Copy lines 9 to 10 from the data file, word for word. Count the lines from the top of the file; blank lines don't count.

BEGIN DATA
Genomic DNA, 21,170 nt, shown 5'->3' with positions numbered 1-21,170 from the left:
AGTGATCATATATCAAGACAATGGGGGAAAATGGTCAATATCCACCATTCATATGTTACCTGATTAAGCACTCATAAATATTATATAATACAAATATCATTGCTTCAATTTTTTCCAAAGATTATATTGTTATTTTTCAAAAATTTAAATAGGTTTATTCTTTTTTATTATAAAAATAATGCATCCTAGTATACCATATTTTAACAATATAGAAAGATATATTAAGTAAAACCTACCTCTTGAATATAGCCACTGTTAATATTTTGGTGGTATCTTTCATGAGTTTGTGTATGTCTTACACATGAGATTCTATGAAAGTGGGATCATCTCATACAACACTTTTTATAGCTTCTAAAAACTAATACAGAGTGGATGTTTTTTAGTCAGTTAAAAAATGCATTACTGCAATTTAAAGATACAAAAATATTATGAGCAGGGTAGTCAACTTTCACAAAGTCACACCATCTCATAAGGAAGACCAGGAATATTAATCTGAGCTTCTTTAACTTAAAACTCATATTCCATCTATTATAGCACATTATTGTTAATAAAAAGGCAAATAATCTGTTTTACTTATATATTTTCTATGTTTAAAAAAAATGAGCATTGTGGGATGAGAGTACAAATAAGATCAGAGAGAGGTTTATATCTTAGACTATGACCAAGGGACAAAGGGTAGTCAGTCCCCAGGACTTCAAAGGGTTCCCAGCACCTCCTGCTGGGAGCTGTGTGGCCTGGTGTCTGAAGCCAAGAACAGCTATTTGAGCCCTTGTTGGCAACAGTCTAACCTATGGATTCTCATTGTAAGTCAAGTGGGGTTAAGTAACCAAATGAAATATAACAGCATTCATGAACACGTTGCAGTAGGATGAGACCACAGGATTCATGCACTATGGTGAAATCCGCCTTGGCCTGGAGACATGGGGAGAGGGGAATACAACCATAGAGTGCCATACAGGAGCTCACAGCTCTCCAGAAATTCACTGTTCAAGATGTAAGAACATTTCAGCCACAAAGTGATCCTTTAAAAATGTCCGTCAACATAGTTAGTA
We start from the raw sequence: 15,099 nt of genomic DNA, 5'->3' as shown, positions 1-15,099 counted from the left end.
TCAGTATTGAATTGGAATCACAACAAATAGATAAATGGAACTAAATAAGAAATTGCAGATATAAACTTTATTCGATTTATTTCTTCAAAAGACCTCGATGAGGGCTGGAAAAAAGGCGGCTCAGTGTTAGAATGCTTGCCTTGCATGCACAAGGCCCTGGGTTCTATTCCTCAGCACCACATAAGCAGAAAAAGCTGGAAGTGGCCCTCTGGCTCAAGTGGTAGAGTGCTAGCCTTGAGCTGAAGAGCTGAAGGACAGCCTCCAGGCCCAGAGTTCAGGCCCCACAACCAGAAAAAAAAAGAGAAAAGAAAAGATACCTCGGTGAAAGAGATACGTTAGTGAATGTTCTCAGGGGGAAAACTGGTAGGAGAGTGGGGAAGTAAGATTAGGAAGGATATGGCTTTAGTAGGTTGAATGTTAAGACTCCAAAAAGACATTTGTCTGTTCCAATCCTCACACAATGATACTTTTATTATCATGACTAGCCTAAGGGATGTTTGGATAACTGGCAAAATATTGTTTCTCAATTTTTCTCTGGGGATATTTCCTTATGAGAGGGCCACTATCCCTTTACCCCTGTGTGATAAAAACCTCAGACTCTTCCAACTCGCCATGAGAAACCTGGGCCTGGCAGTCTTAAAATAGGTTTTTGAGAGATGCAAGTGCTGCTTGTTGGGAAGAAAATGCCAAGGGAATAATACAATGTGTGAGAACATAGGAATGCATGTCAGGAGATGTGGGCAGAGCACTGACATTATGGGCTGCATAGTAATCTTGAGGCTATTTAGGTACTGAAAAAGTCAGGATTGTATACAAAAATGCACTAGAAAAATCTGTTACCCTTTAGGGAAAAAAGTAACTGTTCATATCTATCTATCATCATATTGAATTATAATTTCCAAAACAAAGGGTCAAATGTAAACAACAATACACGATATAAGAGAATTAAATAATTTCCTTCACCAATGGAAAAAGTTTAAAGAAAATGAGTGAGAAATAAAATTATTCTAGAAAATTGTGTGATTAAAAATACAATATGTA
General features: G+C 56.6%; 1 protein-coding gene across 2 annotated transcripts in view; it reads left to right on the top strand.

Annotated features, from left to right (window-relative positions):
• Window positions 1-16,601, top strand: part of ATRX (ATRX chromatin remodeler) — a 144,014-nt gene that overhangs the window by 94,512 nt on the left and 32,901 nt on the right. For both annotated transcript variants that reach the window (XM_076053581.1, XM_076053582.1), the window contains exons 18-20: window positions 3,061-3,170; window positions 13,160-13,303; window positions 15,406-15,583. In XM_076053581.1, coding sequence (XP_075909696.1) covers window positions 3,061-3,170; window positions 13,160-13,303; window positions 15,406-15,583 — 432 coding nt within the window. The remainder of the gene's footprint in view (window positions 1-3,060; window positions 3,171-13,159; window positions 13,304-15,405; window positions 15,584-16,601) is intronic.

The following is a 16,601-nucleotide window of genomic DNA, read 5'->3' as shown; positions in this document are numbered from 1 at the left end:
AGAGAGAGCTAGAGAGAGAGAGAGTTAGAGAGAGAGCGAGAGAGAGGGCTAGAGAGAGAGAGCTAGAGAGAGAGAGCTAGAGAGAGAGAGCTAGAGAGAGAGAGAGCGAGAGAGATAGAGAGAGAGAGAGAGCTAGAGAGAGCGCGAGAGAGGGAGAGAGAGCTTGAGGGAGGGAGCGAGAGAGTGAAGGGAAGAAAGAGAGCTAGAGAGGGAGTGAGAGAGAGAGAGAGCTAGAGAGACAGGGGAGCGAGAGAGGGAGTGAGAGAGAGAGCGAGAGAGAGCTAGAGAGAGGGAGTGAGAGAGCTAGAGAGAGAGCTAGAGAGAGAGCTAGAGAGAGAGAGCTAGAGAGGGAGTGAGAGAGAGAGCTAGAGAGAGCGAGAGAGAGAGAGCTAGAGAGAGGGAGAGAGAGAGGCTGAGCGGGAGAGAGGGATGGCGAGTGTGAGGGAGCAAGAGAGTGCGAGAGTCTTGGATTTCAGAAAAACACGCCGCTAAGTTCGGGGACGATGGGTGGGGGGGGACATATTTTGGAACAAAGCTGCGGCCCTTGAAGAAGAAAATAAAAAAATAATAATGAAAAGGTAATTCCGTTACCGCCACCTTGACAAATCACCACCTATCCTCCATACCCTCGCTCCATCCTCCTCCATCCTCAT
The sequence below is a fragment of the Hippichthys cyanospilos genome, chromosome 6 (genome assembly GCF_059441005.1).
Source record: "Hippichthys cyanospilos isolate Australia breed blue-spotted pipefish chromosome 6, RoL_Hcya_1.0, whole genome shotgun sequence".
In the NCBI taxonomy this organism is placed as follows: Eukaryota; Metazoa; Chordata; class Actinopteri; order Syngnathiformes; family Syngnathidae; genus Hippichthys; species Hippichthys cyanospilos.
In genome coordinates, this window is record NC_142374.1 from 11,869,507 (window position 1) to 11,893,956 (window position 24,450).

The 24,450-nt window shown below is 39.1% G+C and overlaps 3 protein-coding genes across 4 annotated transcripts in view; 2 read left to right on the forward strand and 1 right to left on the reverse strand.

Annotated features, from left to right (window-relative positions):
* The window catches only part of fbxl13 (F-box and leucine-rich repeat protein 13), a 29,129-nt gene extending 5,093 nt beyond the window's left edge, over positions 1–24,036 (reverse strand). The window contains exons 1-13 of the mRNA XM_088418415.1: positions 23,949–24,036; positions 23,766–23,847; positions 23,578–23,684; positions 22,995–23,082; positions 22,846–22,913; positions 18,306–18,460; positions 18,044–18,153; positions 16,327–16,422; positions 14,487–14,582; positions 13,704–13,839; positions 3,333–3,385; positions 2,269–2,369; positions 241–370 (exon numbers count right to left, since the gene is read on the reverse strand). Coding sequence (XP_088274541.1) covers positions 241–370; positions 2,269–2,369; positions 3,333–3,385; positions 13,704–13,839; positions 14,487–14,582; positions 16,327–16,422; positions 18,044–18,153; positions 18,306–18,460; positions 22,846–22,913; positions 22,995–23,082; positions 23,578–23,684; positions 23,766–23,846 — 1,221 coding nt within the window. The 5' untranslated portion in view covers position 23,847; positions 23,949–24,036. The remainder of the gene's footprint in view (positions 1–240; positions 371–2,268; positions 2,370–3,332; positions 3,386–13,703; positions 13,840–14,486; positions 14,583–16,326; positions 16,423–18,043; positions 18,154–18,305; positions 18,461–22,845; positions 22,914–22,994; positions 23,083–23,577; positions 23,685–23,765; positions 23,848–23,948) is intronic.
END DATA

AGAGAGAGCTAGAGAGAGAGAGAGTTAGAGAGAGAGCGAGAGAGAGGGCTAGAGAGAGAGAGCTAGAGAGAGAGAGCTAGAGAGAGAGAGCTAGAGAGAGAGAGAGCGAGAGAGATAGAGAGAGAGAGAGAGCTAGAGAGAGCGCGAGAGAGGGAGAGAGAGCTTGAGGGAGGGAGCGAGAGAGTGAAGGGAAGAAAGAGAGCTAGAGAGGGAGTGAGAGAGAGAGAGAGCTAGAGAGACAGGGGAGCGAGAGAGGGAGTGAGAGAGAGAGCGAGAGAGAGCTAGAGAGAGGGAGTGAGAGAGCTAGAGAGAGAGCTAGAGAGAGAGCTAGAGAGAGAGAGCTAGAGAGGGAGTGAGAGAGAGAGCTAGAGAGAGCGAGAGAGAGAGAGCTAGAGAGAGGGAGAGAGAGAGGCTGAGCGGGAGAGAGGGATGGCGAGTGTGAGGGAGCAAGAGAGTGCGAGAGTCTTGGATTTCAGAAAAACACGCCGCTAAGTTCGGGGACGATGGGTGGGGGGGGACATATTTTGGAACAAAGCTGCGGCCCTTGAAGAAGAAAATAAAAAAATAATAATGAAAAGGTAATTCCGTTACCGCCACCTTGACAAATCACCACCTATCCTCCATACCCTCGCTCCATCCTCCTCCATCCTCAT
The sequence below is a fragment of the Hippichthys cyanospilos genome, chromosome 6 (genome assembly GCF_059441005.1).